Chronic hepatitis B (CHB) remains a major global healthcare challenge with changing epidemiology and increasing morbidity and mortality from the complications of liver cirrhosis and hepatocellular carcinoma (HCC). Hepatitis B virus infection can be broadly categorized into four disease phases: (1) hepatitis B e antigen (HBeAg)-positive chronic infection; (2) HBeAg-positive chronic hepatitis; (3) HBeAg-negative chronic infection; and (4) HBeAg-negative chronic hepatitis.
After hepatitis B surface antigen loss, patients do not require any specific follow-up but they carry a risk of reactivation in the event of immunosuppression. The primary treatment goal in CHB is to improve survival and quality of life by preventing disease progression and the development of HCC. Current treatment regimens are non-curative and, once initiated, treatment is usually of indefinite duration.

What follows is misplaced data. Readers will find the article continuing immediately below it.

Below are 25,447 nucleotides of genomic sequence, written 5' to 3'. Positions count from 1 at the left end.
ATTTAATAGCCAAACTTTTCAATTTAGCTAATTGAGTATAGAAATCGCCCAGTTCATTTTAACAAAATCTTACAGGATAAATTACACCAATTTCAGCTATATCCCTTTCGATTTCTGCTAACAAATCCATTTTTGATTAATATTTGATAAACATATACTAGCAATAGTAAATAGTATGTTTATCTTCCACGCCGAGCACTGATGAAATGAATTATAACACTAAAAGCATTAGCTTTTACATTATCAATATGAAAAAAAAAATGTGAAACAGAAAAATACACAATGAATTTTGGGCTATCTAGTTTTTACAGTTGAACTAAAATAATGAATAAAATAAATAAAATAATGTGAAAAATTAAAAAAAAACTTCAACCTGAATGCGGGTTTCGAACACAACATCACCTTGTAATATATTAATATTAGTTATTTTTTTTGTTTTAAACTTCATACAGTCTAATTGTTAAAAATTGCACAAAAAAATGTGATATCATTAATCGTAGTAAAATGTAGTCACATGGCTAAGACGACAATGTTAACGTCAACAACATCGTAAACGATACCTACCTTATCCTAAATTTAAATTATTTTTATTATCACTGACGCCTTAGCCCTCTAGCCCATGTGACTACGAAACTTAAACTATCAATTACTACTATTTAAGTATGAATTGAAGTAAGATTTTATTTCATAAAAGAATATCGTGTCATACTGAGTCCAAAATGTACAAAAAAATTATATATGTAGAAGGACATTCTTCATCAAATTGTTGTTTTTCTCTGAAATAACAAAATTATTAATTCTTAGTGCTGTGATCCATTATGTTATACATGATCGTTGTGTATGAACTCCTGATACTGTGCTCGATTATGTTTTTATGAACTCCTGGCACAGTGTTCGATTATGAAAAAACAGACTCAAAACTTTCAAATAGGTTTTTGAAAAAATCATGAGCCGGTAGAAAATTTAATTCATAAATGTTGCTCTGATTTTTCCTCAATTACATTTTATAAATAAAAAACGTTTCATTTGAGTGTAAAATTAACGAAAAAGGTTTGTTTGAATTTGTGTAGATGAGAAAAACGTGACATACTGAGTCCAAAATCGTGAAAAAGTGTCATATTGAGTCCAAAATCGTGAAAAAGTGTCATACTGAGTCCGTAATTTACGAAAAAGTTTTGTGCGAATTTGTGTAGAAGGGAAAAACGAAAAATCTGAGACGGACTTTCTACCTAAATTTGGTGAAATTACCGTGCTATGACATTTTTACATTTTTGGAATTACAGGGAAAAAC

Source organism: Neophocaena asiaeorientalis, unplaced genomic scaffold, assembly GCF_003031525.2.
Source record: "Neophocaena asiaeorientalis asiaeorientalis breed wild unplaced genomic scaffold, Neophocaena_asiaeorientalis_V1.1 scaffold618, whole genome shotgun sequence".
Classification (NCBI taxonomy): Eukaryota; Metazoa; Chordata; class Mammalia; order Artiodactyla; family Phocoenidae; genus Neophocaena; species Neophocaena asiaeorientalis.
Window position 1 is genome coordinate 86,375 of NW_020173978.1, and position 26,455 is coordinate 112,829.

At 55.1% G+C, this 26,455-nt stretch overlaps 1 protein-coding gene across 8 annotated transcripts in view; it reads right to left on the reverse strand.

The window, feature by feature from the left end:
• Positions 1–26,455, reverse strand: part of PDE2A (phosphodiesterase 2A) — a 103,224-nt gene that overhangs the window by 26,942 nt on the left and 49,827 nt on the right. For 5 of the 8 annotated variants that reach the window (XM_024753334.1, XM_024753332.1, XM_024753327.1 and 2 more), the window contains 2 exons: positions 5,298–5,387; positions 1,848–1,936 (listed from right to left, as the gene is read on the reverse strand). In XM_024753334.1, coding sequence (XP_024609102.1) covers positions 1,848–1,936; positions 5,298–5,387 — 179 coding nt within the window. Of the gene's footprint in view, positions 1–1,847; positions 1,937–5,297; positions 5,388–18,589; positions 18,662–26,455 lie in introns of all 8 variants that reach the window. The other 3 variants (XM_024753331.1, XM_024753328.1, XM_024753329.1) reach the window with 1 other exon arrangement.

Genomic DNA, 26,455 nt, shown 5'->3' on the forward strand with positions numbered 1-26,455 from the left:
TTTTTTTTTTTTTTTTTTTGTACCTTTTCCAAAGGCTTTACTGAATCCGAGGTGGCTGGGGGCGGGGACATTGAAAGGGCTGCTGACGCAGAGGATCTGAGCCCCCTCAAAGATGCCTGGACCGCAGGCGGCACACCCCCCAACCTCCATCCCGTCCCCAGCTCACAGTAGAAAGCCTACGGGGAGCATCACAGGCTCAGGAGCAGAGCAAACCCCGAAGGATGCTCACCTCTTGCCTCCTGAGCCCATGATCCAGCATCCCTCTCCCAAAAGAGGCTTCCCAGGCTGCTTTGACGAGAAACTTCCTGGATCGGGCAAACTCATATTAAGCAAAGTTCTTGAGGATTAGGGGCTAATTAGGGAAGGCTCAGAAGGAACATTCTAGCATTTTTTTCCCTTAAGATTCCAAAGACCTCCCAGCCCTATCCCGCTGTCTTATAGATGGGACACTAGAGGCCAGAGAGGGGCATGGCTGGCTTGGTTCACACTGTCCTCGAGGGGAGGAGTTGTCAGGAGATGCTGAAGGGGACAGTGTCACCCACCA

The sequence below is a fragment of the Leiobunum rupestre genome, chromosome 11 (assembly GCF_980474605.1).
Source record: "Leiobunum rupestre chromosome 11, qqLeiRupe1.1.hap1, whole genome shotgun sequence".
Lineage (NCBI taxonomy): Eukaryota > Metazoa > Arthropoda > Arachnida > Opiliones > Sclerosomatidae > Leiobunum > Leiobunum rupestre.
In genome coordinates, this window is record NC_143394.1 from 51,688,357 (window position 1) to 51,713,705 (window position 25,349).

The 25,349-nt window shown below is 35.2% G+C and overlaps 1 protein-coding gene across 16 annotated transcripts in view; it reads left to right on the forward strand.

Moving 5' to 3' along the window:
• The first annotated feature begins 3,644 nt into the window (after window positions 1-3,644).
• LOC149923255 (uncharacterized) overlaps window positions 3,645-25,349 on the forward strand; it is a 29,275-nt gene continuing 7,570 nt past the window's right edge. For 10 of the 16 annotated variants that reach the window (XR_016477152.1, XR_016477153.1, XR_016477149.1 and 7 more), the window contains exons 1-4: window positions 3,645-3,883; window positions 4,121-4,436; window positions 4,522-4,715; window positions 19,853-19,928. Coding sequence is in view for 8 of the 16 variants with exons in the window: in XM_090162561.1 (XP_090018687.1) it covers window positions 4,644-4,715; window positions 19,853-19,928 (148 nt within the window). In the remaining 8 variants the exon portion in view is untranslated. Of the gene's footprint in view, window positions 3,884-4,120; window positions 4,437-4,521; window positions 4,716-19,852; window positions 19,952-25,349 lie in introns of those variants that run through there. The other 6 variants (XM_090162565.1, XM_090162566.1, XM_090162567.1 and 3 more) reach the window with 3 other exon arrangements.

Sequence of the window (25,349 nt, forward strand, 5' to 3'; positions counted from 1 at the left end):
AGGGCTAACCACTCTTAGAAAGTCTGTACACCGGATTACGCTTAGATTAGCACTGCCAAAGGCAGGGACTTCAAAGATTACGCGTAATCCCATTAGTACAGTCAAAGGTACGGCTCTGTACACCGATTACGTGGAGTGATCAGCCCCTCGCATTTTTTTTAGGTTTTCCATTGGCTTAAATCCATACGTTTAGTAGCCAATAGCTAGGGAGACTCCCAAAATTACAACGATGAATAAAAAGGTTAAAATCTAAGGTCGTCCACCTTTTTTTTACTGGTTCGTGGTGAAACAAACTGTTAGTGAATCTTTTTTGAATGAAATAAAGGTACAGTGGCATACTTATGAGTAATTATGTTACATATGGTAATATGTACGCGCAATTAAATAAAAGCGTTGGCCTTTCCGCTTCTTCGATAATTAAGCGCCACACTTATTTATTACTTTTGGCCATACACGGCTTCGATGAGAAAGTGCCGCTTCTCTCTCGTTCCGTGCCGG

Treatment decisions are made on the basis of disease assessment and risk stratification. All CHB patients, including those on treatment, should be monitored for disease progression and HCC development. Hepatitis B virus/D virus co-infection represents the most severe form of chronic viral hepatitis because of more rapid disease progression and increased risk of cirrhosis and HCC; thus it requires special consideration. In the present review, we summarize the guidance on hepatitis B and D diagnosis and treatment.
Chronic hepatitis Bhepatitis B virus infectionhepatitis D virus infection
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